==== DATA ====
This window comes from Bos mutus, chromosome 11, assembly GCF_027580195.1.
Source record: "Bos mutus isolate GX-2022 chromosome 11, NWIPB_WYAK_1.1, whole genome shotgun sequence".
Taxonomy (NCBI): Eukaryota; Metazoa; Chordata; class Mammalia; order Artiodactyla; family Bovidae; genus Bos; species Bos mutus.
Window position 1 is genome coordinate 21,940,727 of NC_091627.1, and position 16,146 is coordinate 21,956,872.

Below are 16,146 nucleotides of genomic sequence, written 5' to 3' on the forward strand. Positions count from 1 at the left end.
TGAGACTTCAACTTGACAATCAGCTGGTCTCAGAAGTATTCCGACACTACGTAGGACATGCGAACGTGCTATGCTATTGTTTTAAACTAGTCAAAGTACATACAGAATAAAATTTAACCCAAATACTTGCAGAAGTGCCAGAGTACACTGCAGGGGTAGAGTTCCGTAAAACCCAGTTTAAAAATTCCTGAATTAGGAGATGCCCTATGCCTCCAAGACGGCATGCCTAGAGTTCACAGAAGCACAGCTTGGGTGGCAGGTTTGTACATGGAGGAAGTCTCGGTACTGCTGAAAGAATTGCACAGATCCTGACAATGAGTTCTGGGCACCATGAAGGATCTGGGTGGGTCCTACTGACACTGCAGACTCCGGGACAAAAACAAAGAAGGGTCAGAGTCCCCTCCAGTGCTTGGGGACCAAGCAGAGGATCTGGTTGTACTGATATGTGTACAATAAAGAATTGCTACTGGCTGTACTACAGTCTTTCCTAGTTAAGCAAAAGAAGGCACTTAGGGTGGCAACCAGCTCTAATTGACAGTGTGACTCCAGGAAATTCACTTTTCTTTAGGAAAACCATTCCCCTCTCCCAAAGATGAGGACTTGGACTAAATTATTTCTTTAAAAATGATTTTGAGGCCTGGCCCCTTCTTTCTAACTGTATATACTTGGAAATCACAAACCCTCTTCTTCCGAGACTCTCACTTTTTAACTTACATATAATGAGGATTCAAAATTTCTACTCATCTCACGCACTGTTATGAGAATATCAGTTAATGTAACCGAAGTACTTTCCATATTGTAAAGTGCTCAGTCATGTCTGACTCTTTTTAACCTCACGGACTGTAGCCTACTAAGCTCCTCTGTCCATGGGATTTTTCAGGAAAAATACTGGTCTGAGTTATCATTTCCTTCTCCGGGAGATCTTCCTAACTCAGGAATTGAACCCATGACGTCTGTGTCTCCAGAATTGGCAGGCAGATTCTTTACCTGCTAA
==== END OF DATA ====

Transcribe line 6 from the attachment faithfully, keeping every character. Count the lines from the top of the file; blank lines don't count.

TGAGACTTCAACTTGACAATCAGCTGGTCTCAGAAGTATTCCGACACTACGTAGGACATGCGAACGTGCTATGCTATTGTTTTAAACTAGTCAAAGTACATACAGAATAAAATTTAACCCAAATACTTGCAGAAGTGCCAGAGTACACTGCAGGGGTAGAGTTCCGTAAAACCCAGTTTAAAAATTCCTGAATTAGGAGATGCCCTATGCCTCCAAGACGGCATGCCTAGAGTTCACAGAAGCACAGCTTGGGTGGCAGGTTTGTACATGGAGGAAGTCTCGGTACTGCTGAAAGAATTGCACAGATCCTGACAATGAGTTCTGGGCACCATGAAGGATCTGGGTGGGTCCTACTGACACTGCAGACTCCGGGACAAAAACAAAGAAGGGTCAGAGTCCCCTCCAGTGCTTGGGGACCAAGCAGAGGATCTGGTTGTACTGATATGTGTACAATAAAGAATTGCTACTGGCTGTACTACAGTCTTTCCTAGTTAAGCAAAAGAAGGCACTTAGGGTGGCAACCAGCTCTAATTGACAGTGTGACTCCAGGAAATTCACTTTTCTTTAGGAAAACCATTCCCCTCTCCCAAAGATGAGGACTTGGACTAAATTATTTCTTTAAAAATGATTTTGAGGCCTGGCCCCTTCTTTCTAACTGTATATACTTGGAAATCACAAACCCTCTTCTTCCGAGACTCTCACTTTTTAACTTACATATAATGAGGATTCAAAATTTCTACTCATCTCACGCACTGTTATGAGAATATCAGTTAATGTAACCGAAGTACTTTCCATATTGTAAAGTGCTCAGTCATGTCTGACTCTTTTTAACCTCACGGACTGTAGCCTACTAAGCTCCTCTGTCCATGGGATTTTTCAGGAAAAATACTGGTCTGAGTTATCATTTCCTTCTCCGGGAGATCTTCCTAACTCAGGAATTGAACCCATGACGTCTGTGTCTCCAGAATTGGCAGGCAGATTCTTTACCTGCTAA